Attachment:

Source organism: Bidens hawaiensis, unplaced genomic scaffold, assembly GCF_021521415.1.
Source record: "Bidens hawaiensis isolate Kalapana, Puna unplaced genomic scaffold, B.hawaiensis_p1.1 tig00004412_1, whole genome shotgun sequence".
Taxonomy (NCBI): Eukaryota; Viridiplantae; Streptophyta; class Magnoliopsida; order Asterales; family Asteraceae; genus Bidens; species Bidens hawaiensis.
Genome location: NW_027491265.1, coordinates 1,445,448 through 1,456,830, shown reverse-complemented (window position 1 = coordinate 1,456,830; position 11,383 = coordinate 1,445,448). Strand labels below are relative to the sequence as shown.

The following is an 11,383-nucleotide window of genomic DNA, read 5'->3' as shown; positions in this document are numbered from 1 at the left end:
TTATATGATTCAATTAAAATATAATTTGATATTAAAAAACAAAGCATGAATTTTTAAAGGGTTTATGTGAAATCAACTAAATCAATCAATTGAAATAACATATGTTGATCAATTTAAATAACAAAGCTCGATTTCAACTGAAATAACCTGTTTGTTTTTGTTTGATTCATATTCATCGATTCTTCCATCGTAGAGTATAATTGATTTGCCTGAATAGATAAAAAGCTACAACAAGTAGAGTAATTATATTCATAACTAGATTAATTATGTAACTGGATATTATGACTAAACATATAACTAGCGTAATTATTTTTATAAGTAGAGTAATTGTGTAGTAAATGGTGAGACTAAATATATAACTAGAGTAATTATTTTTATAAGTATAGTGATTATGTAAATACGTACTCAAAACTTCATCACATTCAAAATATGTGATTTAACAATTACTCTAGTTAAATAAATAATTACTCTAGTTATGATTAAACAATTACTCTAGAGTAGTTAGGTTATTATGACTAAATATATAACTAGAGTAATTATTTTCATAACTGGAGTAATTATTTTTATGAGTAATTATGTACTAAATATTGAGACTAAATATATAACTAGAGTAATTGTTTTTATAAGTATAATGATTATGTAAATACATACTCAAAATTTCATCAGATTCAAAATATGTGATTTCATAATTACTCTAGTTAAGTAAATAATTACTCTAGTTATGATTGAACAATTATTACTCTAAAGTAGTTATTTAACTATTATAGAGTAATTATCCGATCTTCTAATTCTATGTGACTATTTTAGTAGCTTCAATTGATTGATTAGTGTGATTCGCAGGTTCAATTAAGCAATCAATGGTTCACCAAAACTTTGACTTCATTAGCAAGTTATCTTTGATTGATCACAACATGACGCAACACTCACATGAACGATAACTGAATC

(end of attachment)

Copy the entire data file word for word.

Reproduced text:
Source organism: Bidens hawaiensis, unplaced genomic scaffold, assembly GCF_021521415.1.
Source record: "Bidens hawaiensis isolate Kalapana, Puna unplaced genomic scaffold, B.hawaiensis_p1.1 tig00004412_1, whole genome shotgun sequence".
Taxonomy (NCBI): Eukaryota; Viridiplantae; Streptophyta; class Magnoliopsida; order Asterales; family Asteraceae; genus Bidens; species Bidens hawaiensis.
Genome location: NW_027491265.1, coordinates 1,445,448 through 1,456,830, shown reverse-complemented (window position 1 = coordinate 1,456,830; position 11,383 = coordinate 1,445,448). Strand labels below are relative to the sequence as shown.

The following is an 11,383-nucleotide window of genomic DNA, read 5'->3' as shown; positions in this document are numbered from 1 at the left end:
TTATATGATTCAATTAAAATATAATTTGATATTAAAAAACAAAGCATGAATTTTTAAAGGGTTTATGTGAAATCAACTAAATCAATCAATTGAAATAACATATGTTGATCAATTTAAATAACAAAGCTCGATTTCAACTGAAATAACCTGTTTGTTTTTGTTTGATTCATATTCATCGATTCTTCCATCGTAGAGTATAATTGATTTGCCTGAATAGATAAAAAGCTACAACAAGTAGAGTAATTATATTCATAACTAGATTAATTATGTAACTGGATATTATGACTAAACATATAACTAGCGTAATTATTTTTATAAGTAGAGTAATTGTGTAGTAAATGGTGAGACTAAATATATAACTAGAGTAATTATTTTTATAAGTATAGTGATTATGTAAATACGTACTCAAAACTTCATCACATTCAAAATATGTGATTTAACAATTACTCTAGTTAAATAAATAATTACTCTAGTTATGATTAAACAATTACTCTAGAGTAGTTAGGTTATTATGACTAAATATATAACTAGAGTAATTATTTTCATAACTGGAGTAATTATTTTTATGAGTAATTATGTACTAAATATTGAGACTAAATATATAACTAGAGTAATTGTTTTTATAAGTATAATGATTATGTAAATACATACTCAAAATTTCATCAGATTCAAAATATGTGATTTCATAATTACTCTAGTTAAGTAAATAATTACTCTAGTTATGATTGAACAATTATTACTCTAAAGTAGTTATTTAACTATTATAGAGTAATTATCCGATCTTCTAATTCTATGTGACTATTTTAGTAGCTTCAATTGATTGATTAGTGTGATTCGCAGGTTCAATTAAGCAATCAATGGTTCACCAAAACTTTGACTTCATTAGCAAGTTATCTTTGATTGATCACAACATGACGCAACACTCACATGAACGATAACTGAATC